Ultimately, the present paper attempts to explore two issues closely intertwined with the above-mentioned situations. Accordingly, we investigated the association between EI competencies and some positive and negative outcomes of gifted children’s perceptions of the gifted label. We hope the results lead professionals working in the field of giftedness to make their decisions considering only gifted children’s development and EI characteristics.
The present research employed a correlational design to explore the association between Turkish gifted children's perceptions of the gifted label and their emotional intelligence competencies.
Study Setting and participants
We only included voluntary children with a diagnosis of giftedness aged 10–13, attending a center for gifted education, without any developmental or medical diagnosis other than the diagnosis of giftedness, and with at least one sibling. We carried out this study in three centers for gifted education (Science and Art Center—BILSEM) affiliated with the District Directorate of National Education in Ankara in the fall semester of the 2018–2019 academic year. BILSEMs in Turkey are affiliated with the Ministry of Education and serve to support the needs of the gifted in Turkey. In the Turkish education system, BILSEMs administer traditional intelligence tests and admit students with an IQ score of 130 and above.
First, we contacted the administrators and teachers of these centers and provided them with brief information about our study. Then, we held an informatory meeting to explain the objective and content of the study to children and their parents. Those who satisfied our inclusion criteria and accepted to participate in the study voluntarily were asked to fill out an informed consent form. The sample included 122 voluntary students attending three BILSEMs. We calculated the sample size using g-power analysis and did not request any participation fee from the participants.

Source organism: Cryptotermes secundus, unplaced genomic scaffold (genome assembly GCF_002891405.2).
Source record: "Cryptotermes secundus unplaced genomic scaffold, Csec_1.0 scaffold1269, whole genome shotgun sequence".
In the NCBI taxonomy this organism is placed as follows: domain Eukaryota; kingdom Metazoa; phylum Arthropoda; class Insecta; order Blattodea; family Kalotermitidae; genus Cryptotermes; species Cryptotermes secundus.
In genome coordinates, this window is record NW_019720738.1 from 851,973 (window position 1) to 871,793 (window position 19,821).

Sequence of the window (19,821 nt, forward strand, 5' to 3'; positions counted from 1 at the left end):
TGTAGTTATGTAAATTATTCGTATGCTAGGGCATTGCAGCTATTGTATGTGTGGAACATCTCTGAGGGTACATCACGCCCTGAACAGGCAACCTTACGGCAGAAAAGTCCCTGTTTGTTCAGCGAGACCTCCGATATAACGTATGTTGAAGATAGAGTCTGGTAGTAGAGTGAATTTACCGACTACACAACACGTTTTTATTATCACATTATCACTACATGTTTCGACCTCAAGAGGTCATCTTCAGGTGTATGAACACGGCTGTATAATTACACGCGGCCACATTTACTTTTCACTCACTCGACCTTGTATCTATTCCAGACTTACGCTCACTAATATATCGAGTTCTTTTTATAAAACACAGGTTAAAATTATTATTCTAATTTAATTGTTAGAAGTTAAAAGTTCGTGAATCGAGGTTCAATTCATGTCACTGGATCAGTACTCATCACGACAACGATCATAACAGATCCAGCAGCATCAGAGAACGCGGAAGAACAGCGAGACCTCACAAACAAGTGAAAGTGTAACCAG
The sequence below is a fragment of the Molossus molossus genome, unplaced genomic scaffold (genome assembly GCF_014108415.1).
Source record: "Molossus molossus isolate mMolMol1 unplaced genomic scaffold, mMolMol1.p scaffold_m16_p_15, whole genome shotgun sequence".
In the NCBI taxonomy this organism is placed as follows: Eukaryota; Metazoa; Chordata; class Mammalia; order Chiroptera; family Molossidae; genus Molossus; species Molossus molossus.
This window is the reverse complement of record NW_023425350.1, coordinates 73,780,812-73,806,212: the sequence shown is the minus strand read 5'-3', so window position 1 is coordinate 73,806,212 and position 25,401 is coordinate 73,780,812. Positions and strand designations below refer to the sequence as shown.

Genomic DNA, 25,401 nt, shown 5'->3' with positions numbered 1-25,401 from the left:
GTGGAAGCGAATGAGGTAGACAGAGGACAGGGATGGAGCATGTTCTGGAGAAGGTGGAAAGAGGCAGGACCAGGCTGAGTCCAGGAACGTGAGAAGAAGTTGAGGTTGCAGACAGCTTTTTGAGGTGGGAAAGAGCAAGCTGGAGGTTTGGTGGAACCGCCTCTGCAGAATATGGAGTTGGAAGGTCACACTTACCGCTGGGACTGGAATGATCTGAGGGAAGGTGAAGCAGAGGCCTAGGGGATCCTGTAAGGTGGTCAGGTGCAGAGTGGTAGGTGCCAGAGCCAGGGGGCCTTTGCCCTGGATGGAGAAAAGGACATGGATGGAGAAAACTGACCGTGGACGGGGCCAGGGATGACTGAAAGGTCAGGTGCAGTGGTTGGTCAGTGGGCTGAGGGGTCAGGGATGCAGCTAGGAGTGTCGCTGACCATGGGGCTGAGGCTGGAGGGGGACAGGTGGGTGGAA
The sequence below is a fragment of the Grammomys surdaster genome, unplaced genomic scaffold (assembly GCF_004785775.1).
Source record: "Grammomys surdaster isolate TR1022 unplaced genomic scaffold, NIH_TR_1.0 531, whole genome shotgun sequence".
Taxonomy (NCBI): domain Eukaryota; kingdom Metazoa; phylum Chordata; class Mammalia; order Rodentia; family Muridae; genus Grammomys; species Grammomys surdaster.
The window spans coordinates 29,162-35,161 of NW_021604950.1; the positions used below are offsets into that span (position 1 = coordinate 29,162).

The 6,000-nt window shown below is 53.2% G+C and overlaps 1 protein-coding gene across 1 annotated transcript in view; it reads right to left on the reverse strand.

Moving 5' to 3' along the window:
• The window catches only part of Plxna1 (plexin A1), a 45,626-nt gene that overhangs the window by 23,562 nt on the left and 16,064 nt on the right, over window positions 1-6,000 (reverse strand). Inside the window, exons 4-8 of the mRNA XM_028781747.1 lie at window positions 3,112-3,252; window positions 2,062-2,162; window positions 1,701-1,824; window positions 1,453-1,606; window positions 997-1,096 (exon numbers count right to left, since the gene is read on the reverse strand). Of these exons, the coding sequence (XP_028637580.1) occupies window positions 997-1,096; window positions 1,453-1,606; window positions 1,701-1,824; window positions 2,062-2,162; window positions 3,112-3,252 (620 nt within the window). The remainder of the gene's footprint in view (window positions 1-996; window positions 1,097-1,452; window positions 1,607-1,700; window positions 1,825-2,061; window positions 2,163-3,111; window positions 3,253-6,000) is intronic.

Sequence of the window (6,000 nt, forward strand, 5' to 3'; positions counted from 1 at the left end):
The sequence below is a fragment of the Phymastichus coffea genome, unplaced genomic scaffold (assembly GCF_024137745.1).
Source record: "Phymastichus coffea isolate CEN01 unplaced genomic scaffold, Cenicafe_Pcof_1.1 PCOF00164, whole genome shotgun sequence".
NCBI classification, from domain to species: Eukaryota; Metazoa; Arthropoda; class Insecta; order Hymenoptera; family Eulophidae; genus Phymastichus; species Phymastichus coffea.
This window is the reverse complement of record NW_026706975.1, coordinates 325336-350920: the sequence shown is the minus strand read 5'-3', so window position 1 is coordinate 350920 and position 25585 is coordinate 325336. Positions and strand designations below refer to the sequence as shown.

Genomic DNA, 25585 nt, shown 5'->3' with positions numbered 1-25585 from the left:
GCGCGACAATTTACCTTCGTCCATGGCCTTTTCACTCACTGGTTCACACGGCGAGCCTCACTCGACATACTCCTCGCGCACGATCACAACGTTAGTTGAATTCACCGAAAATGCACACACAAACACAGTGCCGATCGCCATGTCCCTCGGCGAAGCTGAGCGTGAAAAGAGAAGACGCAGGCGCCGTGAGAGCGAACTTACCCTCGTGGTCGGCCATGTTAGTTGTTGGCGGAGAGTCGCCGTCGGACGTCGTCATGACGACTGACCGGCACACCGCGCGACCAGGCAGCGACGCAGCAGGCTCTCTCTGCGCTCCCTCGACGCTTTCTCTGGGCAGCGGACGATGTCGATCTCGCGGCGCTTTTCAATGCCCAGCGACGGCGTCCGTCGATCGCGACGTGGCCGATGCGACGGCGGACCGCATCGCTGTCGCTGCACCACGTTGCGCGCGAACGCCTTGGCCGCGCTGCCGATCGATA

The mean age of the participating children was 11.5 years, and half of them were females.. Most of the children’s mothers (56.6%) had a primary school degree, while the majority of their fathers (54.9%) held an undergraduate degree. More than half of the students (61.5%) had at least one sibling. Yet, children without siblings were not included in the study (Table 1).
We collected the data using a questionnaire booklet that covers a sociodemographic information form, the Perceptions of Gifted Label Scale (PGLS), and the Emotional Intelligence Competencies Scale (EICS). The data collection process was based on the children’s self-reports and was performed in a classroom environment under the supervision of the researchers.
Perceptions of gifted label scale (PGLS)
We previously developed the PGLS to provide a multidimensional evaluation of gifted children’s perceptions of being labeled after the diagnosis.